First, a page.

Double killer gets life term but family not given answers
THE family of a father and son brutally murdered by a man formerly considered a family friend have described how their lives have been shattered by the killing.
Thomas Barrett (33) was jailed for life yesterday after pleading guilty to murdering Michael Hanrahan (60) and his son Denis (27) at the family home.
Barrett has never offered any explanation for the murders.
Shane Hanrahan -- Denis's twin brother -- said every day was a struggle as they tried to rebuild their lives and their family home would never again be the "safe haven" they remembered in childhood.
"But our lives have been turned upside down and as hard as we try, we cannot," he said in a victim impact statement that was read out at the Central Criminal Court.
Barrett of Cleandries, Causeway, Co Kerry, was jailed for life after he pleaded guilty to murdering the farmer and his plasterer son at their farmhouse just outside Moyvane, in Kerry, on March 26, 2008.
Detective Inspector Daniel Keane told the Central Criminal Court that Barrett shot them several times.
"He (Barrett) perceived some slight," the garda said. "Mr Hanrahan Snr phoned Mr Barrett Snr and said he thought Mr Barrett seemed a bit down. . . it seemed to fester."
Shortly after 11pm on March 26, 2008, Barrett took his pump-action shotgun from its safe and put on an army camouflage vest, which contained six cartridges. He got into his car, where he had an army rucksack containing another 50 cartridges, a hunting knife and a crossbow.
He then drove the 23 miles to the cul-de-sac on which the Hanrahans lived, where he aroused the suspicions of a neighbour and turned around.
Barrett later returned to the Hanrahan bungalow and let himself in -- the key was always in the door. He found Denis, an old college friend, in bed and shot him in the leg.
This woke Michael Hanrahan, who went to his son's bedroom. In the meantime, Barrett went to the living room to reload his gun. He returned to the bedroom and shot both men dead.
"The pump-action shotgun had to be reloaded three times," explained the detective inspector. "It could hold only three cartridges."
Barrett then went to the bedroom of the house's other occupant -- one of Denis' younger sisters. He turned on the light but there was nobody there and he drove home.
Before he left his car, he injected himself with an anti-anxiety drugs used to treat pigs. He went into the house and called out for his mother, who came downstairs and found him getting sick. He was taken to hospital and was transferred voluntarily from the A&E to the psychiatric ward.
At 7.30am, Denis Hanrahan's workmate went to the farmhouse when the plasterer failed to turn up to meet him for a lift. He heard his colleague's mobile phone ringing inside but didn't go in.
A cousin and neighbour who was passing by went inside and discovered the bodies.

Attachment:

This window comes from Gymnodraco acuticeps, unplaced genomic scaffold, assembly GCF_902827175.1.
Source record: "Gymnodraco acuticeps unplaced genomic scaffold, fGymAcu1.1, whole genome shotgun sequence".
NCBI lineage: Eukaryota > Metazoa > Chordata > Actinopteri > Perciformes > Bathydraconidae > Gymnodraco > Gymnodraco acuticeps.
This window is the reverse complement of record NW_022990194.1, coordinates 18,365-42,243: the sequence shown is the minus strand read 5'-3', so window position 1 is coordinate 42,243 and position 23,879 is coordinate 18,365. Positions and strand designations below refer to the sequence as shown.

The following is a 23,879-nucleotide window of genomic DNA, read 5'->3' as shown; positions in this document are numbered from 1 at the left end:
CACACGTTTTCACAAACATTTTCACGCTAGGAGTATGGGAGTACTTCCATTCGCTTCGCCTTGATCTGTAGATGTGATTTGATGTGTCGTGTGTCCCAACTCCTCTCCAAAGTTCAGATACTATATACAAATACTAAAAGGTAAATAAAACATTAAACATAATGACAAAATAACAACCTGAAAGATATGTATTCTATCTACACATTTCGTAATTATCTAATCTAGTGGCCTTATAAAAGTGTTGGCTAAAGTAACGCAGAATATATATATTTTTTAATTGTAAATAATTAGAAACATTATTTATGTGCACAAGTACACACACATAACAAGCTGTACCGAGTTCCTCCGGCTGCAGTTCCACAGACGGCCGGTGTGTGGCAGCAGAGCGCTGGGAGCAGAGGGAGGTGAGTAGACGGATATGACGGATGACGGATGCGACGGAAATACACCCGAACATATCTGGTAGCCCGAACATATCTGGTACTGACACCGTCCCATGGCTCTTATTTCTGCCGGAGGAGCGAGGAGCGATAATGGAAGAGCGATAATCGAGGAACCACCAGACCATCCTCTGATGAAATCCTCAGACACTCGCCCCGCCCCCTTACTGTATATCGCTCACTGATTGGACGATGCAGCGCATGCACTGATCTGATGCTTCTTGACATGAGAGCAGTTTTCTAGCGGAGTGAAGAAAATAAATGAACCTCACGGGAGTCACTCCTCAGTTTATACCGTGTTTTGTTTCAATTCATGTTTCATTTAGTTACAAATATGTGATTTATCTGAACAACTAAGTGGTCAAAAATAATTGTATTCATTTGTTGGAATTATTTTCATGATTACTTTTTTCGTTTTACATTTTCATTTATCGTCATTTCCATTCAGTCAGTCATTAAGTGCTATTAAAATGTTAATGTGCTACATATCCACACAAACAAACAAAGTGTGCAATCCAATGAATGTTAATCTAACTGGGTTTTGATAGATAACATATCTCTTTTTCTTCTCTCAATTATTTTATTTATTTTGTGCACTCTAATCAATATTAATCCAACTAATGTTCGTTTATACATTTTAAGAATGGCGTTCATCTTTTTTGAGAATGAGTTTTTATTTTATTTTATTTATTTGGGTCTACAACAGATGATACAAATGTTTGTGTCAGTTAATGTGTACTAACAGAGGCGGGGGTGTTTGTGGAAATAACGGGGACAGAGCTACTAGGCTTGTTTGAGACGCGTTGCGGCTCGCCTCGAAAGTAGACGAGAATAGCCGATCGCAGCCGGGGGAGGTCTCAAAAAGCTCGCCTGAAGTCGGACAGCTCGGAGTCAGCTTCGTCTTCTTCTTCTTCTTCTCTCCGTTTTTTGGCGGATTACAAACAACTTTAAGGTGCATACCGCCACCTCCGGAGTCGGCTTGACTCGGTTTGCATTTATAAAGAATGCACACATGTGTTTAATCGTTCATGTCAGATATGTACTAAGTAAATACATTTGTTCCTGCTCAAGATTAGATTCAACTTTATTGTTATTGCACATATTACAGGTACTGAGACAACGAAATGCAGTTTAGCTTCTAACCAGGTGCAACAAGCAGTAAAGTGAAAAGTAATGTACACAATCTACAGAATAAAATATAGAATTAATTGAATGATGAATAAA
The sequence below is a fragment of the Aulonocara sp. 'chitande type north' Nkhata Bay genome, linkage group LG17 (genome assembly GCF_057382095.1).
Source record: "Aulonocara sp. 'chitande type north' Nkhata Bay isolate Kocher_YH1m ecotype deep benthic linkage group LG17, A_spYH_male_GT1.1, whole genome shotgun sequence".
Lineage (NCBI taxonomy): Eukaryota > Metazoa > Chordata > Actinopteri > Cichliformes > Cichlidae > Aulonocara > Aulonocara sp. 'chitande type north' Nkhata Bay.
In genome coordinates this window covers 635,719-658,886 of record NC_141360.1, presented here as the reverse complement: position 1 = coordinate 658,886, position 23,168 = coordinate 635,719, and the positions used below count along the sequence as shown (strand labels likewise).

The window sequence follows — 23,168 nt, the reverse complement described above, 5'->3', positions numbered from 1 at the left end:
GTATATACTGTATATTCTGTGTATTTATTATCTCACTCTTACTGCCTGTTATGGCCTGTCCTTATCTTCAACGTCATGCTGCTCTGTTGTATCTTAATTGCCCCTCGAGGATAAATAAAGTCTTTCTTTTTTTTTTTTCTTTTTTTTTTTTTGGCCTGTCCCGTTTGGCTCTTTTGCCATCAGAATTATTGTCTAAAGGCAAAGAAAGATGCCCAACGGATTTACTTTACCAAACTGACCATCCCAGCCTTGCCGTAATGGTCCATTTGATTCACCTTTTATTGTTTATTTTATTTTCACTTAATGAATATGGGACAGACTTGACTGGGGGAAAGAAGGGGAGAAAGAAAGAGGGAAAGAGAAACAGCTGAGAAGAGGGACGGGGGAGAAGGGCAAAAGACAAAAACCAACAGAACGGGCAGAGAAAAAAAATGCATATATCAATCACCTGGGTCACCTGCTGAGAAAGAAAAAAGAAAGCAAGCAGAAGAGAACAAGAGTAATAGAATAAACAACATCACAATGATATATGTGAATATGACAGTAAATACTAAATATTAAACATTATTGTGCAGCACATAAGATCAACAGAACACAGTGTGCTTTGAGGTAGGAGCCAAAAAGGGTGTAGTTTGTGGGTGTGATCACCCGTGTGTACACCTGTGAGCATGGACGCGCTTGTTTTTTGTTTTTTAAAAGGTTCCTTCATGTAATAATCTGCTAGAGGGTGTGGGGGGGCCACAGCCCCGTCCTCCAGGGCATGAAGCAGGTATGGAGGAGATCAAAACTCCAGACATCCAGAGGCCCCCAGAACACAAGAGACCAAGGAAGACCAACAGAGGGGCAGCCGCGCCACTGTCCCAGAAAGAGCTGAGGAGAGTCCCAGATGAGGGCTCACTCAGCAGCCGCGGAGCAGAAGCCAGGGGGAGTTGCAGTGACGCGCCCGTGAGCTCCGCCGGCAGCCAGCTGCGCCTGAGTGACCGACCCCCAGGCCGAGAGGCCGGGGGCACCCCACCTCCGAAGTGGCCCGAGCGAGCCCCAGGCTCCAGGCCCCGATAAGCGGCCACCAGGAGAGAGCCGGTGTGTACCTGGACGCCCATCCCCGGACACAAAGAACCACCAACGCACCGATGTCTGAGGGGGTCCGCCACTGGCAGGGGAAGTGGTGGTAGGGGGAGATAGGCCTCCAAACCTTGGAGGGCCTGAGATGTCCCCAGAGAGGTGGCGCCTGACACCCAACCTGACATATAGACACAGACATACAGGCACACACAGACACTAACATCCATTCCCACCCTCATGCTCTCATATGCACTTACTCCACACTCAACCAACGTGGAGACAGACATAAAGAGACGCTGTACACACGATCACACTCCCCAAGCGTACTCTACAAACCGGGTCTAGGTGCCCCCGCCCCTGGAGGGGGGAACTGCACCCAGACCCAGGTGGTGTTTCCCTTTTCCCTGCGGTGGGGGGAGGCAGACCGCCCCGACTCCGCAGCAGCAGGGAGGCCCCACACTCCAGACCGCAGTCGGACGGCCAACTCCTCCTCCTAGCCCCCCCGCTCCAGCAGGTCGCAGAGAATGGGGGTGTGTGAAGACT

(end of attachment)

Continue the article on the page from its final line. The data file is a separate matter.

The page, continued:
Three days later, Barrett confirmed to his psychiatrist that he was involved in the murders.
The Central Mental Hospital examined Barrett and found no mental disorder but found traits of pervasive resentment and a sensitivity to slights on his character.
Denis Hanrahan's twin brother Shane (left) gave a victim impact statement on behalf of his three sisters -- Kayrena, Marion, and Aine -- and himself. Their mother had died of breast cancer in 1996.
He said the murders had done "an incalculable amount of damage" and the repercussions were immeasurable.
"We will never be able to comprehend what has happened," he said.
"Denis was the best brother, son and friend anyone could ever ask for. He was a hero to his sisters and myself.
"Our father was quite simply a rock. He raised all five of us entirely on his own. He was always there and could always be depended on."
He described as excruciating the pain he and his sisters experienced knowing that their father wouldn't be there when any of them got married or had children.
"He won't be there to walk any of his daughters down the aisle," he said.
He said occasions such as Christmas, birthdays and anniversaries were a cruel, harsh reminder of their intense pain.
"Dad's and Denis's murders have cast a dark shadow over our home on the hill," he said, adding that there was no justification for their murders.
"Words fail to capture the unique pain deep within our being. It lives on. It is ongoing. There is no closure.
"Today is every day for us. We can't forget about our beloved father and our beloved brother," he concluded.
The Barrett family expressed their deepest sympathy to the Hanrahan family through Patrick Marrinan, defending. Mr Marrinan said his client had asked him to express his regret.
"His plea has brought finality in a legal context," said Mr Marrinan. "It's unusual but that's his decision and that of his family."
Mr Hanrahan said that there was no closure for him and his sisters. Mr Justice Paul Carney imposed two life sentences on Barrett to run concurrently.